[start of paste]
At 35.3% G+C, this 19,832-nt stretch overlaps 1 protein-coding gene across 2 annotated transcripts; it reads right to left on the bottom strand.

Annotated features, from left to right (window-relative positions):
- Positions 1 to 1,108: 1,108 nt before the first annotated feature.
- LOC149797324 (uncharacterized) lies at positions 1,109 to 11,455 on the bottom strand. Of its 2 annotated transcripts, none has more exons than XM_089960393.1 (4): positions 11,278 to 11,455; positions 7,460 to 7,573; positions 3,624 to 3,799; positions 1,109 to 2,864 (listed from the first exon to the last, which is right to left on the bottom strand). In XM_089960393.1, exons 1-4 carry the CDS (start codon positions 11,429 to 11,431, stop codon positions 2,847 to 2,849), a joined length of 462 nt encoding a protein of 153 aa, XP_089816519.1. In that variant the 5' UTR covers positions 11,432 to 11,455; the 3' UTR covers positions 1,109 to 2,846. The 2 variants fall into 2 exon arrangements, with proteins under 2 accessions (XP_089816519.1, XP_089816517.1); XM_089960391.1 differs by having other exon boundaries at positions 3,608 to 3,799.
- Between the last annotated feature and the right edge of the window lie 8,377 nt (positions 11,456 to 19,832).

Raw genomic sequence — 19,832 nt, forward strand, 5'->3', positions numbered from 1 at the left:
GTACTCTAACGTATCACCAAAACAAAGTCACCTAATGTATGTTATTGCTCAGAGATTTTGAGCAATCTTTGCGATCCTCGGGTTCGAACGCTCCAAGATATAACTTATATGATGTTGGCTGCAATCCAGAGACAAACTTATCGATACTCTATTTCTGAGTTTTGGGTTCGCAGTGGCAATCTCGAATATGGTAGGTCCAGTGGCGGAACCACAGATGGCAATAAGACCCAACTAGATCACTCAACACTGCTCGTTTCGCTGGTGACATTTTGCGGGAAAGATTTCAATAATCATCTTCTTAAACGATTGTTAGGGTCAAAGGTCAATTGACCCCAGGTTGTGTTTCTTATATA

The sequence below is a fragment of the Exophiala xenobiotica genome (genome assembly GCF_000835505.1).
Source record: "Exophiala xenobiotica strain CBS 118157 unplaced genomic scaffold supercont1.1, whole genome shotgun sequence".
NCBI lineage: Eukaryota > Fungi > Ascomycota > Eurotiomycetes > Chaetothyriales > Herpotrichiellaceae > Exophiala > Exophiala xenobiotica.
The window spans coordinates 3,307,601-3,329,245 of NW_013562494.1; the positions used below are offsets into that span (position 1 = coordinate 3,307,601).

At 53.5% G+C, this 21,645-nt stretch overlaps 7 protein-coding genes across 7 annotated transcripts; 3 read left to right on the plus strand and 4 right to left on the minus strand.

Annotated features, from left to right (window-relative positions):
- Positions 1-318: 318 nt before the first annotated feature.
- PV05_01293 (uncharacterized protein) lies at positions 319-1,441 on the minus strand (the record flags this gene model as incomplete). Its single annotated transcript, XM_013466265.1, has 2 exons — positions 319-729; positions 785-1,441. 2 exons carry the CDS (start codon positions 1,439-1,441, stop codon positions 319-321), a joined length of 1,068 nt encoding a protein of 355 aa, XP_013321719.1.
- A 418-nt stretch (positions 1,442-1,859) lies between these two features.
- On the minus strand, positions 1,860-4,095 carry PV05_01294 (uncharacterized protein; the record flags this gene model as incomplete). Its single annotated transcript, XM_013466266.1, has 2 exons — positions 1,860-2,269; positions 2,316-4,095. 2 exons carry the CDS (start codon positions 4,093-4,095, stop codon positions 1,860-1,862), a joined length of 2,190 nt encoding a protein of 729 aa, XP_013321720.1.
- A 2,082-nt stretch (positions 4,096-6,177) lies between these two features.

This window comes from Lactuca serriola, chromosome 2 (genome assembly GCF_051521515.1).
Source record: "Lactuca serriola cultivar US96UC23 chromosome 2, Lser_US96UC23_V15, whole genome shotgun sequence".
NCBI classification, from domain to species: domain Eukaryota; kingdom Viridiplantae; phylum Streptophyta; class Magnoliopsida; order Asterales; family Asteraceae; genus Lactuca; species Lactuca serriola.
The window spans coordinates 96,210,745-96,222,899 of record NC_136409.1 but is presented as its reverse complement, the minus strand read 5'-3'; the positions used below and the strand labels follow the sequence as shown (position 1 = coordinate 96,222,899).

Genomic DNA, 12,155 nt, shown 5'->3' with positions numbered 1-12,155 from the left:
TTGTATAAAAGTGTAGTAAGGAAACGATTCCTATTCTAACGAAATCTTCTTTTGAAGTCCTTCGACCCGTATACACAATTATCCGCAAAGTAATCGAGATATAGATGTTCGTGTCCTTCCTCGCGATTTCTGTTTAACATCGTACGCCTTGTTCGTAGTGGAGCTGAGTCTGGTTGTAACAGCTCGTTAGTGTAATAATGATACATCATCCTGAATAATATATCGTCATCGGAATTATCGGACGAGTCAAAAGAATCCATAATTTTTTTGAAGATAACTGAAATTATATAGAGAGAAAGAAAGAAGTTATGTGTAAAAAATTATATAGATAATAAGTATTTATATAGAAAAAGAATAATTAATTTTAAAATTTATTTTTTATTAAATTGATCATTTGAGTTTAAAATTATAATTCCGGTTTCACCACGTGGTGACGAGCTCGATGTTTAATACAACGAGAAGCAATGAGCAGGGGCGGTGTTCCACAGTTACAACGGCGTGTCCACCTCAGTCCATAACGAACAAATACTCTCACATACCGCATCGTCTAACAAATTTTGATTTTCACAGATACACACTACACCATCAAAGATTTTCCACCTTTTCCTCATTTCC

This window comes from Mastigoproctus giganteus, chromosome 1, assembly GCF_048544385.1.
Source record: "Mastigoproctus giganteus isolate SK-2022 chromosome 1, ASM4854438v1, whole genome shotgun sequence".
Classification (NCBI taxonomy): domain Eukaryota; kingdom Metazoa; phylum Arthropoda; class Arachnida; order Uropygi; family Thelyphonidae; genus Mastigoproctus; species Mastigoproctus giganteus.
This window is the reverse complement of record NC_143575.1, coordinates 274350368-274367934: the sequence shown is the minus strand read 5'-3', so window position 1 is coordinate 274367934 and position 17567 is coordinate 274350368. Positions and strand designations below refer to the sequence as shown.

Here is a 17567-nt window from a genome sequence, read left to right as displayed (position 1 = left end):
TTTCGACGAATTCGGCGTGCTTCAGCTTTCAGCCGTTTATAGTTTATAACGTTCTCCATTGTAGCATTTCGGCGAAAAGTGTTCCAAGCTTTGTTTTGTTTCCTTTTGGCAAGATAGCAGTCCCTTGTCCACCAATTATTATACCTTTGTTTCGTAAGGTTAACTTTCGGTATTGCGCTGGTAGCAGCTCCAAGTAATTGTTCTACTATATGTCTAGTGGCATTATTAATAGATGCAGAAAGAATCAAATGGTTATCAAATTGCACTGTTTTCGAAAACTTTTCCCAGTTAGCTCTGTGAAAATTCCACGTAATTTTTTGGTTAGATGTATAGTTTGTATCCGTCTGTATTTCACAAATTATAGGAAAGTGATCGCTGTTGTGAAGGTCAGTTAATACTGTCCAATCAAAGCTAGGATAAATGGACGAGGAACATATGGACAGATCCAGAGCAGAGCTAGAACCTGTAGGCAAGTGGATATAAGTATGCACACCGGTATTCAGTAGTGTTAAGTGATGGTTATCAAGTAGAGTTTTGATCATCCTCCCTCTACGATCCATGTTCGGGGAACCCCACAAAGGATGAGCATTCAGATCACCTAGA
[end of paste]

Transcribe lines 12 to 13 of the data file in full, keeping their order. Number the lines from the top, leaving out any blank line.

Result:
At 53.5% G+C, this 21,645-nt stretch overlaps 7 protein-coding genes across 7 annotated transcripts; 3 read left to right on the plus strand and 4 right to left on the minus strand.

Annotated features, from left to right (window-relative positions):